This Saturday in downtown Los Angeles, something truly extraordinary is happening. The Los Angeles Chamber Orchestra is presenting a night in celebration of the Walt Disney Animation Studios, giving animation fans a peek at the world premiere of two classic “Oswald the Lucky Rabbit” shorts thought to be lost for more than 50 years and several classic short films starring Mickey Mouse that feature brand new live orchestration. Like we said: extraordinary.
The two seemingly lost “Oswald the Lucky Rabbit” short films are Poor Papa from 1927 and Africa Before Dark from 1928. Both feature newly created scores. Additionally the event will feature a new adaptation for chamber orchestra of the score for “The Sorcerer’s Apprentice” from Fantasia, featuring a newly restored print of the film tied to its 75th Anniversary. There are also live musical performances of “Silly Symphony” short Music Land and the first ever live musical performance to the Oscar-nominated Get a Horse, as well as an 80th anniversary celebration of The Band Concert and new, “Have a Laugh” versions of Lonesome Ghosts and Mickey’s Trailer. We cannot wait.
And in anticipation of the event (you can get tickets right here), we got the chance to jump on the phone with Mark Watters, the Emmy Award-winning composer who was responsible for the “Oswald the Lucky Rabbit” scores, the adaptation of the Fantasia music and pretty much overseeing the entire night and all of its awesomeness. Watters has worked with Disney on countless projects, including scoring the Aladdin television series and several Pixar shorts (amongst many others), so even before he decided to oversee this incredible night he should be considered a Disney Legend-in-the-making. So it was a real thrill to talk to Watters about his history with Disney, how this night came together, and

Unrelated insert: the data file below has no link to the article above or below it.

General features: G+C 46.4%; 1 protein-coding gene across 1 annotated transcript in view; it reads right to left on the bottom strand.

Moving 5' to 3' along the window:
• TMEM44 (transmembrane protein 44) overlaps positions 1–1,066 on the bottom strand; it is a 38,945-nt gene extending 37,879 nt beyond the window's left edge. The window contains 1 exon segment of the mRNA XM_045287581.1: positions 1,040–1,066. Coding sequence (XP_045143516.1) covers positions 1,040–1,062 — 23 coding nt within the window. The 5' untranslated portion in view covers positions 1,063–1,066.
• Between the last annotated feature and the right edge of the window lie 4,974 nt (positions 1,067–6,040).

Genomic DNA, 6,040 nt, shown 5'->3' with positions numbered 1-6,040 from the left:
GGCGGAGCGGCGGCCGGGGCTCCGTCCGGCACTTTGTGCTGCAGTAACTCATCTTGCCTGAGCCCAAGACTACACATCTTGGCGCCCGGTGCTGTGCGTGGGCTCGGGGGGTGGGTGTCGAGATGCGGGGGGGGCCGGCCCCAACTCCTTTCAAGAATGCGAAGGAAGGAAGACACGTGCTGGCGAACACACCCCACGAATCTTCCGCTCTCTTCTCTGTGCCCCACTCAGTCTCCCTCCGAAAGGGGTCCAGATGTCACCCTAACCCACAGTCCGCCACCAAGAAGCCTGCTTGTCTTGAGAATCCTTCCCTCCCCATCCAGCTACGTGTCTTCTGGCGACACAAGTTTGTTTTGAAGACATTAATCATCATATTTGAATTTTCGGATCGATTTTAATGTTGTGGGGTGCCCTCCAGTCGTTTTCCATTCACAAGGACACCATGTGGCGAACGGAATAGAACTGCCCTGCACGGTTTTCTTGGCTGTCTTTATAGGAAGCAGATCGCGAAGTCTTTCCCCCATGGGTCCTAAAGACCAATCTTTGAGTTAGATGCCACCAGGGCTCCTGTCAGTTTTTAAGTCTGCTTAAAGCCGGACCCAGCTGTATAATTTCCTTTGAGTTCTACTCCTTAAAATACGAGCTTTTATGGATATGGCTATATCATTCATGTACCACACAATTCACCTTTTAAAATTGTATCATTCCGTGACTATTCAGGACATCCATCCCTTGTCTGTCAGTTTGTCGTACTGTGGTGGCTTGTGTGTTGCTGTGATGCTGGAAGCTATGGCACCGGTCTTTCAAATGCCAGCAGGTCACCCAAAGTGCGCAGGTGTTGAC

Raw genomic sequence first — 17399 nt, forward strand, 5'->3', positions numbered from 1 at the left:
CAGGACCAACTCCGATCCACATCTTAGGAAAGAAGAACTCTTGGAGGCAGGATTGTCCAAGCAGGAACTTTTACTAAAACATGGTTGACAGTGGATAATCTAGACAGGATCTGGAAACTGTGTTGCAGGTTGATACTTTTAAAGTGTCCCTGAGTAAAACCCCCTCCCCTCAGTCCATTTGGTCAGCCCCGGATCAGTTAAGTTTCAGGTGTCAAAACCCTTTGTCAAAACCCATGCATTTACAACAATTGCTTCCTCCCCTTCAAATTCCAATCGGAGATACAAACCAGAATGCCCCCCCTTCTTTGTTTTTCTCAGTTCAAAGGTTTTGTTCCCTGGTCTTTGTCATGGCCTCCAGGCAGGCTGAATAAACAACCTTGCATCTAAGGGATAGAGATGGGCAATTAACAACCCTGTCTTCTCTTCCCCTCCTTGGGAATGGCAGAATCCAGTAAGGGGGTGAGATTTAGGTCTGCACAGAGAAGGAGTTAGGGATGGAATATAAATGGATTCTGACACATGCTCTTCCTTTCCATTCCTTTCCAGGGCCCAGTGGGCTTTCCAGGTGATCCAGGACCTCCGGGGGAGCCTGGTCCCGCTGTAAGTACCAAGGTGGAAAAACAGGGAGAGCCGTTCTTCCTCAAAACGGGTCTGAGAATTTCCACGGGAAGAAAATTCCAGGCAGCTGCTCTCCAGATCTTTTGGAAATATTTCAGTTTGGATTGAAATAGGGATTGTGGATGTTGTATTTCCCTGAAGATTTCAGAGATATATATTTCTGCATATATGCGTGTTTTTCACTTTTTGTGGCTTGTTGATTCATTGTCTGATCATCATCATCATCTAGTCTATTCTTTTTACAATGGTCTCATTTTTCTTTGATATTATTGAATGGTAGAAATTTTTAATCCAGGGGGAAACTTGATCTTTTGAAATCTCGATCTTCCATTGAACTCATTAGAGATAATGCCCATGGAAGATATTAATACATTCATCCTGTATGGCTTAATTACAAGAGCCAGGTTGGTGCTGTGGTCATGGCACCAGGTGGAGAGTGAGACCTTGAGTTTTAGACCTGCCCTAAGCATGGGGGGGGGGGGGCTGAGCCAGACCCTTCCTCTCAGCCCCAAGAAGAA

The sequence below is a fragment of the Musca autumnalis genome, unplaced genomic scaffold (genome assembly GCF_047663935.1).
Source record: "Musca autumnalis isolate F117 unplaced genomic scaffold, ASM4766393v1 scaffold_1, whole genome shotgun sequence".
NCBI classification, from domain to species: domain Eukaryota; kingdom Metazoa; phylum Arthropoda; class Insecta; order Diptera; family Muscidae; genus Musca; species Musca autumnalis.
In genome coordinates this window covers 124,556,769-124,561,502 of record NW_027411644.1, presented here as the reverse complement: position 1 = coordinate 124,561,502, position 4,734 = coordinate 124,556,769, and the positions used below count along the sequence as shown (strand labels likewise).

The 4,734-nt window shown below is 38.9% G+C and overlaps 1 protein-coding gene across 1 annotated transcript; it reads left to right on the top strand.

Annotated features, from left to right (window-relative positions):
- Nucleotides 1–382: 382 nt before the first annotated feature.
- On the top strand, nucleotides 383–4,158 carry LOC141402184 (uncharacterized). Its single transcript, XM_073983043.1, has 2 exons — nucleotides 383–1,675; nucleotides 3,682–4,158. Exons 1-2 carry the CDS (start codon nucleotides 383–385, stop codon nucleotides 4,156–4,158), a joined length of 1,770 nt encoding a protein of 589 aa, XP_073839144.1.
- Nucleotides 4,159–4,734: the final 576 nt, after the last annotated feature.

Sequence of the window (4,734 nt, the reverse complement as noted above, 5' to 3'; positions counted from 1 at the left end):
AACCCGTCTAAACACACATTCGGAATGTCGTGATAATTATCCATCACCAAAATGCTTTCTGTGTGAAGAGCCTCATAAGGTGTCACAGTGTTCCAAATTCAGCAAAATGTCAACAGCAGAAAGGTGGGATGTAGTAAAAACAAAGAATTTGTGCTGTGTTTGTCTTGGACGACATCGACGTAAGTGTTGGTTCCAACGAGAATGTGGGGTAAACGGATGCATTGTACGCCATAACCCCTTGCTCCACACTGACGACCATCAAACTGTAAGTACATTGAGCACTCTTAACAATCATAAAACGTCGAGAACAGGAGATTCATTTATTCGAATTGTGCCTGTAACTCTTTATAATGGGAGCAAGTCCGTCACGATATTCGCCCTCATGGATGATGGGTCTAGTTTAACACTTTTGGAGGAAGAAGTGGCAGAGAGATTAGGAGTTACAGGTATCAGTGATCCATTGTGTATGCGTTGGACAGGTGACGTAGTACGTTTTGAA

You’ve done so many things for Disney.
I have. There used to be an era where there were staff composers. And I guess I’m as close to a staff composer as Disney’s got right now.
It’s incredible – everything from safety videos to Pixar shorts to entire television series. Do you remember your first gig for Disney?
My first gig was a short for a character called Bonkers. It was a great series. But this was before the series. They had a short. Apparently an animation studio in France wanted to impress Disney to get work so they agreed to do a short for nothing. And Disney said, “We’ve got this character Bonkers. We haven’t really developed him yet but here he is.” It’s those kinds of things that allow the studio to take a chance on somebody new. I had just sent a tape over to the person who was the head of TV animation at the time. And one thing led to the next and timing is so important in this business, they were doing a new series called Goof Troop at that same time and she put me up for that. I did that and it did well and one thing led to the next.
Do you have a favorite Disney project that you’ve worked on?
Gosh … That would be so hard to choose. I loved working on the Aladdin series because they wanted to use a big orchestra on it and make it sound as close to the original movie as possible. So that was always exciting. It’s been exciting to work on the “Have a Laugh” project, rescoring 60 of the classic shorts from the ‘30s, which in a sense led to this concert.
Can you talk a little bit about the “Have a Laugh” Mickey Shorts?
The “Have a Laughs” was a three-year project where they took the original eight to nine-minute short and trimmed them down to two and a half minutes. They just felt that kids today would take to them better at those lengths. A nine-minute short is a long time for today’s attention-deficit children. We had a brilliant editor who was able to take the shorts and trim them down to two-minutes. But, of course, all the audio in those shorts was married into one track – the music, the sound effects and the voice artists. So all of that had to be re-recorded. They had to re-record all of the voices, redo all of the sound effects and redo the music. Disney has been really meticulous about archiving its music and it was really great to be able to call over to the music library and say, “I need the original scores for these.” And within 24 hours I’d have a box delivered to my office with a printout from the microfilm of all of these original, handwritten scores. My job was to edit them in a way that didn’t sound like they were edited. I had to make adjustments in instrumentation and timing and whatnot so that all of the edited segments were naturally, so they sounded like they were really written for these two-and-a-half minute shorts.